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Navigating fireworks season with your dog

November 1, 2021

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Protect your little firecracker


It’s the night that so many dog lovers loathe, and for good reason: studies show that 45% of dogs display some kind of fear or distress come fireworks night.

So, how can we protect our furry firecrackers from the festivities? 

“Remember remember, the 5th of November! Sadly, it’s not something dog lovers can easily forget.”

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Understanding the science behind the fear 


As you’ll know by now, routine is a dog’s best friend: the more confidently they know what to expect, the calmer and happier they’ll be. 

Fireworks, then, are the complete opposite of what we try to achieve for our dogs: not only are they loud and unfamiliar, but they’re incredibly unpredictable. The varying lengths of time between each individual “bang!” and each local display (which often take place over several nights) means that our dogs’ senses are constantly aroused, without time to fully “recover” or settle. 


Setting them up for success 


The best way to tackle Fireworks Night is to get a head start as soon as possible. This might mean training your dog from the day you adopt them, or starting several months before the big night. 

Gradually desensitising your dog to loud noises and high-pitched sounds, over a period of time, will build up their familiarity. To do this, we recommend a specifically-designed desensitisation CD that imitates the sounds of fireworks, without the actual fireworks.  

Here’s how: 

  • Start with the sounds they are least scared of, at the lowest possible volume and watch for your dog’s reaction: look closely, as this could be as simple as twitching their ears 
  • If they react in any way, leave the volume where it is for a few minutes before trying again 
  • Keep going several times a day, in 5 – 10 minute bursts, increasing the volume each time your dog shows no reaction 
  • The golden rule: If at any point your dog seems uncomfortable, it’s likely you’ve moved too quickly. Take it back to the previous volume, or simply try again tomorrow 

It’s important to note that this process should be done gradually, and can sometimes take months. If you haven’t got months to spare, there are ways you can protect your little firecracker on the night: 

Take your dog for a walk earlier than usual

Distract your dog with their favourite chew or enrichment puzzle

Or simply leave them to it: some dogs will prefer to snuggle up alone


On the night 


It’s a good idea to have a plan of action in place ahead of fireworks season: this might involve stocking up on your dog’s favourite things; fashioning a safe space out of blankets and an empty wardrobe; or switching up your routine to make sure your dog is walked well before dark. When it comes to the 5th of November, preparation is everything!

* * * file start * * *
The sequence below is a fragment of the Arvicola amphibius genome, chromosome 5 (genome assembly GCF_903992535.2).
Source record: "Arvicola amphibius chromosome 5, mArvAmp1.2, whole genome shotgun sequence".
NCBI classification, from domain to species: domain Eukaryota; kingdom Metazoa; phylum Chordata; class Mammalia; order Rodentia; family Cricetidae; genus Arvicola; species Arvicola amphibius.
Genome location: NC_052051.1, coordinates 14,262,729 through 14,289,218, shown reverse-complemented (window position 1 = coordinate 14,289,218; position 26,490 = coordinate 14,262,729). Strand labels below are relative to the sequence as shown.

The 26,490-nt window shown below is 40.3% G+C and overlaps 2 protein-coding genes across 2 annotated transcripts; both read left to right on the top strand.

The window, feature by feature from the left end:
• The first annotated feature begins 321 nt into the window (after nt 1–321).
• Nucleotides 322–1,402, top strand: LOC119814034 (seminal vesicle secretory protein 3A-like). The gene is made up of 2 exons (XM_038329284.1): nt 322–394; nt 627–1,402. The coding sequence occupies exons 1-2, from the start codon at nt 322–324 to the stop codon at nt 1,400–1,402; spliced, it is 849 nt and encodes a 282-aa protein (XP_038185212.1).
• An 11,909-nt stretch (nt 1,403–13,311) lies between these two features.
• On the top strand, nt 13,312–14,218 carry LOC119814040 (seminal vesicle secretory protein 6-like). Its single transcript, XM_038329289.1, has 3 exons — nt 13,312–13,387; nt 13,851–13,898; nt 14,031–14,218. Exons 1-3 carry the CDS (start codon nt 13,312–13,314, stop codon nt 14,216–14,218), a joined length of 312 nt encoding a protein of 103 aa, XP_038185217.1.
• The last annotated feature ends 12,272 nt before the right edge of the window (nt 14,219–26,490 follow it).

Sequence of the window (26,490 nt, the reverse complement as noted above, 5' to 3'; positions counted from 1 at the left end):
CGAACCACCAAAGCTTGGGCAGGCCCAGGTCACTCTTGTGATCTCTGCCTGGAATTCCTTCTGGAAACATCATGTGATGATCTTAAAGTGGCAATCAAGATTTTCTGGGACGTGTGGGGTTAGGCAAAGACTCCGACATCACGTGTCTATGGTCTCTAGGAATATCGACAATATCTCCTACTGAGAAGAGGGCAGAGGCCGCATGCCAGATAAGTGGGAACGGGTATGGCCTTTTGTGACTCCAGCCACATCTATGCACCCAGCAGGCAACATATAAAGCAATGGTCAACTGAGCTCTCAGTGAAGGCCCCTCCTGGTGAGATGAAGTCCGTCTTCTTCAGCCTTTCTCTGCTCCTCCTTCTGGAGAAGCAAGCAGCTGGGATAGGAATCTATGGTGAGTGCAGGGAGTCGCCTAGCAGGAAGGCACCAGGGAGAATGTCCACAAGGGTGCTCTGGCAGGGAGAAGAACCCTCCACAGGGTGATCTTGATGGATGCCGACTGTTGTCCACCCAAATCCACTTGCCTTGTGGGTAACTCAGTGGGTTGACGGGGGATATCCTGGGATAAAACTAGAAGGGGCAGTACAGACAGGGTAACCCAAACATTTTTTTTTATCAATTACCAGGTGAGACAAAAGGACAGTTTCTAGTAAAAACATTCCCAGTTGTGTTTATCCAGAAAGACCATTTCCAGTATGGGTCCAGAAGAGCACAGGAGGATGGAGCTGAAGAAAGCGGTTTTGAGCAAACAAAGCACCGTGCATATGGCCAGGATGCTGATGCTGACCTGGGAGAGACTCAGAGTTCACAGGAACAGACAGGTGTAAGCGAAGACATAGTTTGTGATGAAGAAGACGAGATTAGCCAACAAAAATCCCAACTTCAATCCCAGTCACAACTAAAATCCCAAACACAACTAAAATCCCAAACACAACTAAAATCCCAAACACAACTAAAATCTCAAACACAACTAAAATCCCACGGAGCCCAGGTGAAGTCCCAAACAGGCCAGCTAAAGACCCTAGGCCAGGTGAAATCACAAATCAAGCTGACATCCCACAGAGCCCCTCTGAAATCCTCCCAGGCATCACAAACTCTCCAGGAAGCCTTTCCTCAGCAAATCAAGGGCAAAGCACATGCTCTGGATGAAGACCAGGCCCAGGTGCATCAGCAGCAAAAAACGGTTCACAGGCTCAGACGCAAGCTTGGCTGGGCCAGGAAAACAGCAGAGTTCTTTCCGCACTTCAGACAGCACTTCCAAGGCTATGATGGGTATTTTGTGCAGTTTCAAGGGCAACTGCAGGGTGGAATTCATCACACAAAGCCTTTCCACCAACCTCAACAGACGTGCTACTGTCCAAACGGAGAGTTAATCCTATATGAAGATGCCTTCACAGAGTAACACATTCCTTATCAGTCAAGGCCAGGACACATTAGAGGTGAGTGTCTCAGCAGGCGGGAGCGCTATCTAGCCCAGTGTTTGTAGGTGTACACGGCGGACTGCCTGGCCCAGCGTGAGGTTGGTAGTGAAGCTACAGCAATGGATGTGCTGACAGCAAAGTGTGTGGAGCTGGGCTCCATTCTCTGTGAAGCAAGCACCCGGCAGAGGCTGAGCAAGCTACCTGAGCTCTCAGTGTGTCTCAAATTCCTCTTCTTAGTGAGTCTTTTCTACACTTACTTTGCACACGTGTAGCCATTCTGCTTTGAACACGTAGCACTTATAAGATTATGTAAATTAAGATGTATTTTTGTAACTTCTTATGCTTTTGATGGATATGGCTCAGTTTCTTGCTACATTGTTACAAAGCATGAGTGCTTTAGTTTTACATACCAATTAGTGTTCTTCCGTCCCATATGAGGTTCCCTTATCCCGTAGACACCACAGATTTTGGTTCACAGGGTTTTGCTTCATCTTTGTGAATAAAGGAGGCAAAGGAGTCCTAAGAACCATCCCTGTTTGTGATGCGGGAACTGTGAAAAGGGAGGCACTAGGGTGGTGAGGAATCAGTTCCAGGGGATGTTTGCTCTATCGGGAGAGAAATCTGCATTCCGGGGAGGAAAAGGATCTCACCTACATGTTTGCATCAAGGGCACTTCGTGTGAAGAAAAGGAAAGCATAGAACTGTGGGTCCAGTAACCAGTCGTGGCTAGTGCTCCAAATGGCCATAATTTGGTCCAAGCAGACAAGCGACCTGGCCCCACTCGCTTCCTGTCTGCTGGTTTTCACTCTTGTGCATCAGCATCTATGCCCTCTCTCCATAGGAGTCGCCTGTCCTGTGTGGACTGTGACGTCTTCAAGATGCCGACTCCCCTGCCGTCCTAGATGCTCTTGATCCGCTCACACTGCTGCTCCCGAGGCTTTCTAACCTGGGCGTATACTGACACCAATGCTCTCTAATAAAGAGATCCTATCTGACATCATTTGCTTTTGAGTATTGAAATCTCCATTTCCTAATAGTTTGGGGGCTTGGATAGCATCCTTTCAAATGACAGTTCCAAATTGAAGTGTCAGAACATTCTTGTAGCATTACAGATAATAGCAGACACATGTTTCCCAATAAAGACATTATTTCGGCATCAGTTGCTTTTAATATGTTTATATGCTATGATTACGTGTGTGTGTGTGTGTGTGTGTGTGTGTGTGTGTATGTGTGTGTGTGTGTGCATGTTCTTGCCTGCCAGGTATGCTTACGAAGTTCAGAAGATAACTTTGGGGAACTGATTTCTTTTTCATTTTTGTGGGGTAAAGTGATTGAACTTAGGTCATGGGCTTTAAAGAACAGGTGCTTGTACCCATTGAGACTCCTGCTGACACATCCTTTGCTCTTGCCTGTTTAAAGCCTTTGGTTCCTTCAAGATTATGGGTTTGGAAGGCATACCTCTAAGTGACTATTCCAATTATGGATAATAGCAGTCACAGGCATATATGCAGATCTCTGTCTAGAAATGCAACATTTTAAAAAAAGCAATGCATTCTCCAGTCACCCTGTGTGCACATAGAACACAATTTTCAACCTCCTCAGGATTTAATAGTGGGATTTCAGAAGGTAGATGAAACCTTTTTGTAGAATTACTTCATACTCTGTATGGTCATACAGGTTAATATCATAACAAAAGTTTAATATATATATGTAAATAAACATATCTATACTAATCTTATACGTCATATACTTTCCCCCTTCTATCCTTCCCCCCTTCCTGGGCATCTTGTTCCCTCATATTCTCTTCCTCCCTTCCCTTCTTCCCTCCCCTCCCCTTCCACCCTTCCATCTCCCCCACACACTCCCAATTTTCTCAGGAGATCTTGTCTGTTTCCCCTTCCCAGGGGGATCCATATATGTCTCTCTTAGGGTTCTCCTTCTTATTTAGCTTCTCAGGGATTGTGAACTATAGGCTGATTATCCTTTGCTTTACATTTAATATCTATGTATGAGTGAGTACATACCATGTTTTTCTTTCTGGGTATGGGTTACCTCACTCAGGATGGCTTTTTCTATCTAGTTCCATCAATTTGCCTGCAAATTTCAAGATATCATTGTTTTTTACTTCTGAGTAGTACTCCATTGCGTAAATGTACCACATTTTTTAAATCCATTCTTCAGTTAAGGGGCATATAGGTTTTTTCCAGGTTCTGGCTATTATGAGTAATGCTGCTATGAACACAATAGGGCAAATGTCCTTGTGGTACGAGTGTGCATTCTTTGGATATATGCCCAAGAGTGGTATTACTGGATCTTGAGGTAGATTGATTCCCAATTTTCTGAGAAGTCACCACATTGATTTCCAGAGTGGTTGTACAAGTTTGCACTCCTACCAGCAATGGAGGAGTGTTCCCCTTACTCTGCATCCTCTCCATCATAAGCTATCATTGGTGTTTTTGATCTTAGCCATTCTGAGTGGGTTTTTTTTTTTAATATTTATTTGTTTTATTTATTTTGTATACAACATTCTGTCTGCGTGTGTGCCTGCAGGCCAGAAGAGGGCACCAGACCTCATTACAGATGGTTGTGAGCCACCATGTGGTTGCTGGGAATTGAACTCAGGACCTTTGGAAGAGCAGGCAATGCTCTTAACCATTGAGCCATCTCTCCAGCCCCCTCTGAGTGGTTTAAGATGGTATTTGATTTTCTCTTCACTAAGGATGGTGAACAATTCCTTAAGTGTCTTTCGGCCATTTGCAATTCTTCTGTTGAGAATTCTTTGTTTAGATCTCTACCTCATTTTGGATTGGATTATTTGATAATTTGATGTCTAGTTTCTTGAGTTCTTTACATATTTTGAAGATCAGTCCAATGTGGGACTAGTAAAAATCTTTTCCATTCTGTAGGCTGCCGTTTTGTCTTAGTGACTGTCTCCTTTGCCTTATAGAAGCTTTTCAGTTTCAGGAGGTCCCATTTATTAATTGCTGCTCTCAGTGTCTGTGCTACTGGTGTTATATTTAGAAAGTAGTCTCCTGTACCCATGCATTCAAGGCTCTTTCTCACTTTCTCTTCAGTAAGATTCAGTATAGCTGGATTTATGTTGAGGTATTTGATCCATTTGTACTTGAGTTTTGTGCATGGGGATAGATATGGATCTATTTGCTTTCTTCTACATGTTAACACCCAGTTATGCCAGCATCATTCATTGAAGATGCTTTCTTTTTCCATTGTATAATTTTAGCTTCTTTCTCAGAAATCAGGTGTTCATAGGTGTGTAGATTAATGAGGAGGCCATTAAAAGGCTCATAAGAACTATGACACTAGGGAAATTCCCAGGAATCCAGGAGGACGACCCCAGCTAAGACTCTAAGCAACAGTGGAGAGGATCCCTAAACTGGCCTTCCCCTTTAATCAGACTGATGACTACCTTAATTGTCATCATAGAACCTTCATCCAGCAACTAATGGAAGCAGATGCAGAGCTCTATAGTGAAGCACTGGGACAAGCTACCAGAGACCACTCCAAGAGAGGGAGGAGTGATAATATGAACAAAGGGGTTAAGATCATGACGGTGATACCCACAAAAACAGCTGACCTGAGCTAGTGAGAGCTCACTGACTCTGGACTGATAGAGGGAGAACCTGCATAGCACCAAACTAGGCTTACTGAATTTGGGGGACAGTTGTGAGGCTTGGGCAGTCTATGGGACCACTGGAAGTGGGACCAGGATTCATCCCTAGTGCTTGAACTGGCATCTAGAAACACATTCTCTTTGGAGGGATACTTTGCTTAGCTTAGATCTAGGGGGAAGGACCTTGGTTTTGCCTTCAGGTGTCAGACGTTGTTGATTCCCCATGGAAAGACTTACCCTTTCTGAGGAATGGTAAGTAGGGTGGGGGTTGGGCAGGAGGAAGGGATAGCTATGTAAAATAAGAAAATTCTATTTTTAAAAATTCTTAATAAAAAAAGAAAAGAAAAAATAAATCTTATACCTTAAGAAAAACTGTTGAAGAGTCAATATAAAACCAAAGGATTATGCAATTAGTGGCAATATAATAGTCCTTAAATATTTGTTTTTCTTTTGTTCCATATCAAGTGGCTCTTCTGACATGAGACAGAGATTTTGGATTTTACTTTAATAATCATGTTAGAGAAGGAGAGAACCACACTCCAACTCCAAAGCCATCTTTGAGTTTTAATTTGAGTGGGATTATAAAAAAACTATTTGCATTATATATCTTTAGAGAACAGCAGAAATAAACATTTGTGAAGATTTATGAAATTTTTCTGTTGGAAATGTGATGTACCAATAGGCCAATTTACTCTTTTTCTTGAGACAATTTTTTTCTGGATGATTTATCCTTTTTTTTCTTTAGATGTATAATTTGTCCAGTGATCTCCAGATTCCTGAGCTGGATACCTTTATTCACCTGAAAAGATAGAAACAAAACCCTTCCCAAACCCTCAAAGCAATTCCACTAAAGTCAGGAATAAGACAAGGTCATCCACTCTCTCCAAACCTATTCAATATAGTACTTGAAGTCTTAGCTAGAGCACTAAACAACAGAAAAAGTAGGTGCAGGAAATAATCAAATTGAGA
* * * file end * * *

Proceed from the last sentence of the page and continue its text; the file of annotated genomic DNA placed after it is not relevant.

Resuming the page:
• Walk your dog earlier than usual to avoid getting caught outside when dark 
  • Mask the noise by playing music or keeping the TV turned up 
  • Keep windows, doors, dog and cat-flaps closed. You can mask the flashes of light by closing your curtains too 
  • Create a safe space for your dog. Include a chew to distract them and line their space with blankets and cushions to mask the noise 
  • Follow your dog’s lead – they might seek comfort from you but they also might hide themselves away. Both are completely natural ways of coping! 
  • Never take your dog to a fireworks display 
  • Avoid leaving your dog at home alone: even the bravest of dogs can become fearful when left alone 


Beyond fireworks night: counterconditioning 


We’ve already explored the benefits of desensitising your dog to loud noises, but this can actually be taken a step further: teaching your dog to not only tolerate the sound of fireworks, but to make positive associations with it. 

Counterconditioning is used to switch previously fearful associations (fireworks = scary and unpredictable) for more positive ones (fireworks = playtime with my favourite squeaky toy) and can be used on a range of stimuli: a delivery driver knocking on the door, distant gunshots if you live in the countryside, or even the oh-so-scary hoover for young puppies or new arrivals.  

To start, grab the desensitisation CD you had earlier, and some of your dog’s favourite snacks or toys: 

  • As soon as you hear the sounds, give your dog their food or start playing with them. 
  • Once your dog has finished eating or playing, turn the sound off straight away 
  • Repeat several times a day, for as long as needed – it’s as simple as that! 

Repeating these steps will help your dog learn that this sound = something positive happening. You should find that your dog starts getting excited when they hear the sound in anticipation of something fun coming their way! But, as always, remember that different dogs learn at different speeds, so take it slow and always, always be patient. 


We know the fireworks season can be an arduous and heartbreaking time for dogs and dog-lovers alike. We hope these steps make the ordeal even a tiny bit easier to contend with: from all of us here at Jai Dog Rescue, stay safe x 


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